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Lunch » Tags » Untagged » Swamplandia! (Vintage Contemporaries) » User review

Wrestling the Seths

  • Nov 26, 2012
Rating:
+4
This is a book with an unusual theme, a family of alligator wrestlers on their own island off the coast of Florida. Their father claims that they are part native American, but the narrator suspects that this claim is just for the titillation of the tourists, who come by ferry to see the wrestling show, and watch the narrator's mother dive into, and swim across, a pool full of live Seths (what the family calls alligators).

When the mother dies the family appears to fall apart. The father takes off for the mainland, the oldest child, a brother, goes also to get a job at a competing tourist attraction, the older sister communes with ghosts and intends to marry one, and the narrator, 13 years old, seems to be left as the only one interested in saving the family business.

There are a lot of strange and interesting happenings in this book, and the writing at times is quite lyrical. There just seems to be too much swamp stuff going on, and it gets a bit tiresome occasionally. Often it seems that the author has lost control of the plot, and uses some almost unbelievable actions to reunite the family. As a first novel I found it very interesting, and can recommend it.

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About the reviewer
Frank J. Konopka ()
Ranked #93
I'm a small town general practice attorney in the hard coal region of Pennsylvania. Books are my passion, andI read as many of them asI can. Being the President of the local library board for over … more
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Guest Reviewer: Carl Hiaasen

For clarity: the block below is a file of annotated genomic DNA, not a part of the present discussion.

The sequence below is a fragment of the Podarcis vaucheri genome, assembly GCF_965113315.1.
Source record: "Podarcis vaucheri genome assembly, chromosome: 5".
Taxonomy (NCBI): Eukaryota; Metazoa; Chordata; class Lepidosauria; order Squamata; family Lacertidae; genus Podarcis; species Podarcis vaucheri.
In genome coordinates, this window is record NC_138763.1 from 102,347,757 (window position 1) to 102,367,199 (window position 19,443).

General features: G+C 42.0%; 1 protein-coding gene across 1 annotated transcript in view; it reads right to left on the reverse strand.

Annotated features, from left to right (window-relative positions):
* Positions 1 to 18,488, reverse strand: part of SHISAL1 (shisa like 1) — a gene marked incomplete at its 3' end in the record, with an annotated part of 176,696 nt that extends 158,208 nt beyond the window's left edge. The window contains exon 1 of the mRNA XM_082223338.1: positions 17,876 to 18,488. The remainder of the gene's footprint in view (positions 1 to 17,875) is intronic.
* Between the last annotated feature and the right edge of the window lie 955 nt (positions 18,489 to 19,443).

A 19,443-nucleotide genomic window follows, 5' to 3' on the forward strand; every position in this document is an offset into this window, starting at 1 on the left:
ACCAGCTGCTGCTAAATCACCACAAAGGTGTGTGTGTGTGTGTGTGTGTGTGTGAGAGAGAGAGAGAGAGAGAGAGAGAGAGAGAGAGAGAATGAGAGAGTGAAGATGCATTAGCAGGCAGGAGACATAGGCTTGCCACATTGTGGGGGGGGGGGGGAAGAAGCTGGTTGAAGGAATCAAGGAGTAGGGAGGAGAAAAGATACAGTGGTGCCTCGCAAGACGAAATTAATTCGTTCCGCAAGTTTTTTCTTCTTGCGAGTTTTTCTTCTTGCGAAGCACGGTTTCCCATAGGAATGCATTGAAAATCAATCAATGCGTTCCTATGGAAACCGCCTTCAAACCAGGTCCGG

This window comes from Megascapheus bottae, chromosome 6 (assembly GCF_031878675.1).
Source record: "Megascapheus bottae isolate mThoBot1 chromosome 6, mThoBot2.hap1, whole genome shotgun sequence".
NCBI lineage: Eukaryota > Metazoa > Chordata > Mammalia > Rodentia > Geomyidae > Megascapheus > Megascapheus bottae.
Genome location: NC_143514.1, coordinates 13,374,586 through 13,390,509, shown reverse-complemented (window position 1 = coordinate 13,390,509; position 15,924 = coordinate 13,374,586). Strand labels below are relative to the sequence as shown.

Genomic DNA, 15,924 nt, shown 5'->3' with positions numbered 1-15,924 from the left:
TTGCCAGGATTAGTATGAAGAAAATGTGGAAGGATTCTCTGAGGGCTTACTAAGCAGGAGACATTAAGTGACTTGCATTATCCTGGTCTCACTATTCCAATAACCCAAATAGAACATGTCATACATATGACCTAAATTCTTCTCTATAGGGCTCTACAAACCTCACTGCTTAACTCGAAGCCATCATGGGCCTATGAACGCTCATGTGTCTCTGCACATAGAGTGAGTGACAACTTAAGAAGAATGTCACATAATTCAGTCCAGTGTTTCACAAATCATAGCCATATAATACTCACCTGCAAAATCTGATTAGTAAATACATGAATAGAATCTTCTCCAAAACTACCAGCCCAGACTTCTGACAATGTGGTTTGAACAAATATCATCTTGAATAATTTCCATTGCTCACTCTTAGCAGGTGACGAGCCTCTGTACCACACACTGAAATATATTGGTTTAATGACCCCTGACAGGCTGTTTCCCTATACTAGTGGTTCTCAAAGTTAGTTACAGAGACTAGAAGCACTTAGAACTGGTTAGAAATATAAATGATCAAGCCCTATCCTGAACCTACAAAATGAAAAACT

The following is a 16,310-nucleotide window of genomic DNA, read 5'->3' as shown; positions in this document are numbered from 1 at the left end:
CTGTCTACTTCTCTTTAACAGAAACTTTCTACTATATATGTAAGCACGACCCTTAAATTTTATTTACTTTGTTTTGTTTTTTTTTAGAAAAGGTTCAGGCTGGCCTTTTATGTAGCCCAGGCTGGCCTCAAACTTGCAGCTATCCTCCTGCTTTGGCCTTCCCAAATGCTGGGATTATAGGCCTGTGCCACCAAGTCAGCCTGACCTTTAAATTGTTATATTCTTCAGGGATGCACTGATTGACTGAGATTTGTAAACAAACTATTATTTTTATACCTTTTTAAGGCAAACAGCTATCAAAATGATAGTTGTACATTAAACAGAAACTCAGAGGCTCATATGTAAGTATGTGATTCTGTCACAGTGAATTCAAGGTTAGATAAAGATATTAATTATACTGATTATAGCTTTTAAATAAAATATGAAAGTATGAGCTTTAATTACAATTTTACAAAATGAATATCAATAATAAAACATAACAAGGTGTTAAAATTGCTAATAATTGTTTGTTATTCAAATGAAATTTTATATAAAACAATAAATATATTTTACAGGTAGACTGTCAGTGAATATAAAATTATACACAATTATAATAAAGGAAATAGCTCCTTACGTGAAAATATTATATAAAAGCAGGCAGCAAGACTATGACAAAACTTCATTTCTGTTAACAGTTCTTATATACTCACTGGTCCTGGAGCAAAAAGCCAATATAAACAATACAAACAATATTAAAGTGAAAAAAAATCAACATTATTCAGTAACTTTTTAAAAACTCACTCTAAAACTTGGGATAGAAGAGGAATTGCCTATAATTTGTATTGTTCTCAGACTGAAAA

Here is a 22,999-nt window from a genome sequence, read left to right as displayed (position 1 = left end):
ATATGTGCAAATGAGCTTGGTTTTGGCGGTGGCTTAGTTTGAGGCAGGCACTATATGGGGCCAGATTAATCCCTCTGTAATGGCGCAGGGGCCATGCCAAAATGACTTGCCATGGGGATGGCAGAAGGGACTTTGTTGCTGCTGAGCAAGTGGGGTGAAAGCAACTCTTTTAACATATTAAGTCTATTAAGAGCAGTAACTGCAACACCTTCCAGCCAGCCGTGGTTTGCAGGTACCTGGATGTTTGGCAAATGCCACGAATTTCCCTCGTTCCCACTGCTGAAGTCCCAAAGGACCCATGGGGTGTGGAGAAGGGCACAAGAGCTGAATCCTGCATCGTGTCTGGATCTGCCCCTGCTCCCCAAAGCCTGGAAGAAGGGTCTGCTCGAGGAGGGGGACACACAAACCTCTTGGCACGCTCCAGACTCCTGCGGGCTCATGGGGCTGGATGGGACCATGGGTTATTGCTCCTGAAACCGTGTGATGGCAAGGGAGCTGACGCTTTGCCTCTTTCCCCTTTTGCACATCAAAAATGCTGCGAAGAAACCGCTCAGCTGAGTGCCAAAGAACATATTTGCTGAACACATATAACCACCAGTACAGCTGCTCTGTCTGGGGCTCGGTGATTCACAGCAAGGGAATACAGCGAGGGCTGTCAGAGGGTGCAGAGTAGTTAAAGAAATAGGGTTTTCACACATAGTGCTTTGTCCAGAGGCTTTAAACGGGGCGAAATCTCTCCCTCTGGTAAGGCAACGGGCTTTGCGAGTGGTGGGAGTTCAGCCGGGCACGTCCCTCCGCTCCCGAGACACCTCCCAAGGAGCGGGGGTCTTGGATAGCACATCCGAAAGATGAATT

Carl Hiaasen was born and raised in Florida. He is the author of twelve novels, including the bestsellingStar Island,Nature Girl,Skinny Dip,Sick Puppy, andLucky You, and three bestselling children’s books:Hoot,Flush, andScat. He also writes a weekly column forThe Miami Herald.

This was the first time I’ve read Karen Russell’s work, and I was dazzled. It’s very rare, among the tonnage of manuscripts and galleys that land upon one’s desk, to come across a young novelist so inventive and versatile, yet so thoroughly in control. Also, I’m a sucker for any plot line that features man-eating reptiles.

Swamplandia!is the story of Ava Bigtree, a 12-year-old alligator wrestler who embarks on an improbable journey through the mangrove wilderness of southwest Florida in search of a lost sister. Young Osceola has run off with a ghost-figure named Louis Thanksgiving, and only Ava knows where to look for them, dreading what she might find. Passages of this fine novel call to mind Conrad, Garcia Marquez and even – for those who have kids – Judy Blume. There’s not a forgettable character in the cast, from Ava’s flamboyant father, Chief Bigtree, who runs the family’s failing tourist trap, to the bedraggled and cryptic Bird Man, who guides Ava on her harrowing trip.

Having spent many days in the Ten Thousand Islands, I was enchanted by Russell’s dream-like descriptions of the tangled ...

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